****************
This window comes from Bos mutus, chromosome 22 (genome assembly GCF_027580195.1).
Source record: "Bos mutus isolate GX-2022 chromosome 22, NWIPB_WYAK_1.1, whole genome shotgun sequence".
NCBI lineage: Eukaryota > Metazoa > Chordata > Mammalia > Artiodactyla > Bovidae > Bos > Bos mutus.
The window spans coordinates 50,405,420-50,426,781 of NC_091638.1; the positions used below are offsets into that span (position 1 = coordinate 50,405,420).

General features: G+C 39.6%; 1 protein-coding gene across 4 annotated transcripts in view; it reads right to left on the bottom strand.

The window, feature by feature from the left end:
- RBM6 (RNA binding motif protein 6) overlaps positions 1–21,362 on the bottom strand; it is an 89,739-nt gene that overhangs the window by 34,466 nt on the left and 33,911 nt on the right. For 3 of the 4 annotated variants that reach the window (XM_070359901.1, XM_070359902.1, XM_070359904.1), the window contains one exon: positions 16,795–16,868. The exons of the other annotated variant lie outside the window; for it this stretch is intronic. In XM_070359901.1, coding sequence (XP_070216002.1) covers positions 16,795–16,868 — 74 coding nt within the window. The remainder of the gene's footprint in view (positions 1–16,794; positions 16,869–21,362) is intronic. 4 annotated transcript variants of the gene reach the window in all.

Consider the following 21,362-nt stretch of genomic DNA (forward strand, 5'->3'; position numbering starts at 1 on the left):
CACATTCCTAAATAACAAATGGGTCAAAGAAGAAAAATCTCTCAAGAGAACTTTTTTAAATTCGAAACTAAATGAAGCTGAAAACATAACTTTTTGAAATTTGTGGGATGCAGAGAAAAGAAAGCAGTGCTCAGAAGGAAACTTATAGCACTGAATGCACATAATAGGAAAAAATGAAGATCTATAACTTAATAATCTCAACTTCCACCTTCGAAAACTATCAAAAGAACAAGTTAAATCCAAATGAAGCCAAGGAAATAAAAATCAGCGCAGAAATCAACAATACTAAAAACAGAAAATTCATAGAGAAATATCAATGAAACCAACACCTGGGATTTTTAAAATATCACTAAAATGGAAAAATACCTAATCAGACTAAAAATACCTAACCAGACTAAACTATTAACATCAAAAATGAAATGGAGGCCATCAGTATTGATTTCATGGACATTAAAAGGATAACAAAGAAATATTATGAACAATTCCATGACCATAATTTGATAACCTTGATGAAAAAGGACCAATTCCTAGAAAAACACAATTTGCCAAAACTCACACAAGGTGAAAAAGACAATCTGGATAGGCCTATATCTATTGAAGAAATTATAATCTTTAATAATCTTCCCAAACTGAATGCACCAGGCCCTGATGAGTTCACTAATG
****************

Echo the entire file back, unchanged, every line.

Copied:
This window comes from Bos mutus, chromosome 22 (genome assembly GCF_027580195.1).
Source record: "Bos mutus isolate GX-2022 chromosome 22, NWIPB_WYAK_1.1, whole genome shotgun sequence".
NCBI lineage: Eukaryota > Metazoa > Chordata > Mammalia > Artiodactyla > Bovidae > Bos > Bos mutus.
The window spans coordinates 50,405,420-50,426,781 of NC_091638.1; the positions used below are offsets into that span (position 1 = coordinate 50,405,420).

General features: G+C 39.6%; 1 protein-coding gene across 4 annotated transcripts in view; it reads right to left on the bottom strand.

The window, feature by feature from the left end:
- RBM6 (RNA binding motif protein 6) overlaps positions 1–21,362 on the bottom strand; it is an 89,739-nt gene that overhangs the window by 34,466 nt on the left and 33,911 nt on the right. For 3 of the 4 annotated variants that reach the window (XM_070359901.1, XM_070359902.1, XM_070359904.1), the window contains one exon: positions 16,795–16,868. The exons of the other annotated variant lie outside the window; for it this stretch is intronic. In XM_070359901.1, coding sequence (XP_070216002.1) covers positions 16,795–16,868 — 74 coding nt within the window. The remainder of the gene's footprint in view (positions 1–16,794; positions 16,869–21,362) is intronic. 4 annotated transcript variants of the gene reach the window in all.

Consider the following 21,362-nt stretch of genomic DNA (forward strand, 5'->3'; position numbering starts at 1 on the left):
CACATTCCTAAATAACAAATGGGTCAAAGAAGAAAAATCTCTCAAGAGAACTTTTTTAAATTCGAAACTAAATGAAGCTGAAAACATAACTTTTTGAAATTTGTGGGATGCAGAGAAAAGAAAGCAGTGCTCAGAAGGAAACTTATAGCACTGAATGCACATAATAGGAAAAAATGAAGATCTATAACTTAATAATCTCAACTTCCACCTTCGAAAACTATCAAAAGAACAAGTTAAATCCAAATGAAGCCAAGGAAATAAAAATCAGCGCAGAAATCAACAATACTAAAAACAGAAAATTCATAGAGAAATATCAATGAAACCAACACCTGGGATTTTTAAAATATCACTAAAATGGAAAAATACCTAATCAGACTAAAAATACCTAACCAGACTAAACTATTAACATCAAAAATGAAATGGAGGCCATCAGTATTGATTTCATGGACATTAAAAGGATAACAAAGAAATATTATGAACAATTCCATGACCATAATTTGATAACCTTGATGAAAAAGGACCAATTCCTAGAAAAACACAATTTGCCAAAACTCACACAAGGTGAAAAAGACAATCTGGATAGGCCTATATCTATTGAAGAAATTATAATCTTTAATAATCTTCCCAAACTGAATGCACCAGGCCCTGATGAGTTCACTAATG